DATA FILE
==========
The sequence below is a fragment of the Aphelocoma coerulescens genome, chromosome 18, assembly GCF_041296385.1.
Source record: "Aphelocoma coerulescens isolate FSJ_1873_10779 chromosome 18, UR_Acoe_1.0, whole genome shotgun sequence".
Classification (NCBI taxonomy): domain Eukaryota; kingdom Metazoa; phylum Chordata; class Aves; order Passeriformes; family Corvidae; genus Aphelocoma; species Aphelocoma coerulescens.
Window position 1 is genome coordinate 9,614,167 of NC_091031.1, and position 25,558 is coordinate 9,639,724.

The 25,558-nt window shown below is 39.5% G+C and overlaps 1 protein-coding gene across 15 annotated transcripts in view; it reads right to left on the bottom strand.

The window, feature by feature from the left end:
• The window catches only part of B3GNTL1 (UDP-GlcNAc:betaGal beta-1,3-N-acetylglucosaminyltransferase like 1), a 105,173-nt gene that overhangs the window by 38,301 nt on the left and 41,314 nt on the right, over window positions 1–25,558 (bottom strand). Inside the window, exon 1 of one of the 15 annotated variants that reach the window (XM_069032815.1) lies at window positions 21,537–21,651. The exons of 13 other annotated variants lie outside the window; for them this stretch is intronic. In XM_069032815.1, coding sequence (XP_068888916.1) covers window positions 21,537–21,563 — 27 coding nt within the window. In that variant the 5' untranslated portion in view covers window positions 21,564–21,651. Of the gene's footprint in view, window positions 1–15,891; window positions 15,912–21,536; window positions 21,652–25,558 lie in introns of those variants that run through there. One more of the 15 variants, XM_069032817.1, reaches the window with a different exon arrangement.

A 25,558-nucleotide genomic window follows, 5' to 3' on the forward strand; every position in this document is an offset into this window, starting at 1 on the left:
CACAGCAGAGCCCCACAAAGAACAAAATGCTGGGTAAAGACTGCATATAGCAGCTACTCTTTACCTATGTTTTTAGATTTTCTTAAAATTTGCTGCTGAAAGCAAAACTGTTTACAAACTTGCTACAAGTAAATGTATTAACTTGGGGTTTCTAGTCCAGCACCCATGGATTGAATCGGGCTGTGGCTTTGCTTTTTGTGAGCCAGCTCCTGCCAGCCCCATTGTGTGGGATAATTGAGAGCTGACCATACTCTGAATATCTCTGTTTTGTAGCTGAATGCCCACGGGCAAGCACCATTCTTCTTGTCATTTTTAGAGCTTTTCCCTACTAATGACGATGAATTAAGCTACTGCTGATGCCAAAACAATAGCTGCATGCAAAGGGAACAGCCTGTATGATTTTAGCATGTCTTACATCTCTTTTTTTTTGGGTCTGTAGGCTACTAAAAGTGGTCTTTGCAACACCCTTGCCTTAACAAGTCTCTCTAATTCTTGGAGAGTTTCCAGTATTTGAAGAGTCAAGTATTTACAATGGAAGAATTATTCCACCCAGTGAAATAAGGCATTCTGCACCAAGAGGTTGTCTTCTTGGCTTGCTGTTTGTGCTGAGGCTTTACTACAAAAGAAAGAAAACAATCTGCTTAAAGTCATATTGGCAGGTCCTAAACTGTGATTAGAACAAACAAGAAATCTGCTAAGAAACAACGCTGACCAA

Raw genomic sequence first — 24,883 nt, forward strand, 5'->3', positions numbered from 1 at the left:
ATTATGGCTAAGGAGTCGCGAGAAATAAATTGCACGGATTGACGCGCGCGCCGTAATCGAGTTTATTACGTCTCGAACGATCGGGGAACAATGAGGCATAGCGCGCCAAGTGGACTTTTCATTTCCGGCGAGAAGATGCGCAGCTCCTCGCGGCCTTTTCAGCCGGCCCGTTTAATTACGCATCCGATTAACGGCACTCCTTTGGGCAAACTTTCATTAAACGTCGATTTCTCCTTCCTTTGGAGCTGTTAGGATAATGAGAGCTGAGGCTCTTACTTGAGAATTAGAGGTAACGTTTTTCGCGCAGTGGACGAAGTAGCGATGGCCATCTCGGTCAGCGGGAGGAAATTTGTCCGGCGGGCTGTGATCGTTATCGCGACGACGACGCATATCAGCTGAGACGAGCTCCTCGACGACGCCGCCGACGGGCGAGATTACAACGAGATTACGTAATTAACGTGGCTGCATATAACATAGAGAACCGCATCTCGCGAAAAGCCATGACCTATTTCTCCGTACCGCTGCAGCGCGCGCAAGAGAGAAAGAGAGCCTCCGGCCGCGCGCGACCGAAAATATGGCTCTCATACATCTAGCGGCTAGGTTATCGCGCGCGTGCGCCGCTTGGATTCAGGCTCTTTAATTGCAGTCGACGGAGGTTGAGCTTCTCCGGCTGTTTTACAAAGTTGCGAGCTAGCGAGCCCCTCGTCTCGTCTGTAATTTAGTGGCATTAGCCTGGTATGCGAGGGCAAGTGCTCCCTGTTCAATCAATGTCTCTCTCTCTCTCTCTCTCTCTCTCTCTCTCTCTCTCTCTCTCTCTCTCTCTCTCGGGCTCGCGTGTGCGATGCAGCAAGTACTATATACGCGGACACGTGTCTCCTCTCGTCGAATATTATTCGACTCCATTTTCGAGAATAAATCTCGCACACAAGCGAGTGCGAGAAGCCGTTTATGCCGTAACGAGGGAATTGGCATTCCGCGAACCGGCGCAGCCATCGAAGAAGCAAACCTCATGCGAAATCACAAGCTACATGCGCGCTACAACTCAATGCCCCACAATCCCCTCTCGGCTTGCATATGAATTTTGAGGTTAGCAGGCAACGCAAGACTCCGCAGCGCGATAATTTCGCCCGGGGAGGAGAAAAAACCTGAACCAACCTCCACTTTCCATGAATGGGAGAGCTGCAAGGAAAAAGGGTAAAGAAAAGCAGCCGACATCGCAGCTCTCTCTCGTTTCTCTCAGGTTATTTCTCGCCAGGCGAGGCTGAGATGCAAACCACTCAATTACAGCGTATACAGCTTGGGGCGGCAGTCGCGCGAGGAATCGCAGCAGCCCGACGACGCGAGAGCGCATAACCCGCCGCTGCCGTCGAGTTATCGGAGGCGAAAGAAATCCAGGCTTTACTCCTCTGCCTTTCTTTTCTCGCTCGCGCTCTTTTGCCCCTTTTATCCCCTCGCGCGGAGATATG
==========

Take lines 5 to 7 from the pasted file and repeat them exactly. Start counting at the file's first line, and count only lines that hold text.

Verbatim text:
The 25,558-nt window shown below is 39.5% G+C and overlaps 1 protein-coding gene across 15 annotated transcripts in view; it reads right to left on the bottom strand.

The window, feature by feature from the left end:
• The window catches only part of B3GNTL1 (UDP-GlcNAc:betaGal beta-1,3-N-acetylglucosaminyltransferase like 1), a 105,173-nt gene that overhangs the window by 38,301 nt on the left and 41,314 nt on the right, over window positions 1–25,558 (bottom strand). Inside the window, exon 1 of one of the 15 annotated variants that reach the window (XM_069032815.1) lies at window positions 21,537–21,651. The exons of 13 other annotated variants lie outside the window; for them this stretch is intronic. In XM_069032815.1, coding sequence (XP_068888916.1) covers window positions 21,537–21,563 — 27 coding nt within the window. In that variant the 5' untranslated portion in view covers window positions 21,564–21,651. Of the gene's footprint in view, window positions 1–15,891; window positions 15,912–21,536; window positions 21,652–25,558 lie in introns of those variants that run through there. One more of the 15 variants, XM_069032817.1, reaches the window with a different exon arrangement.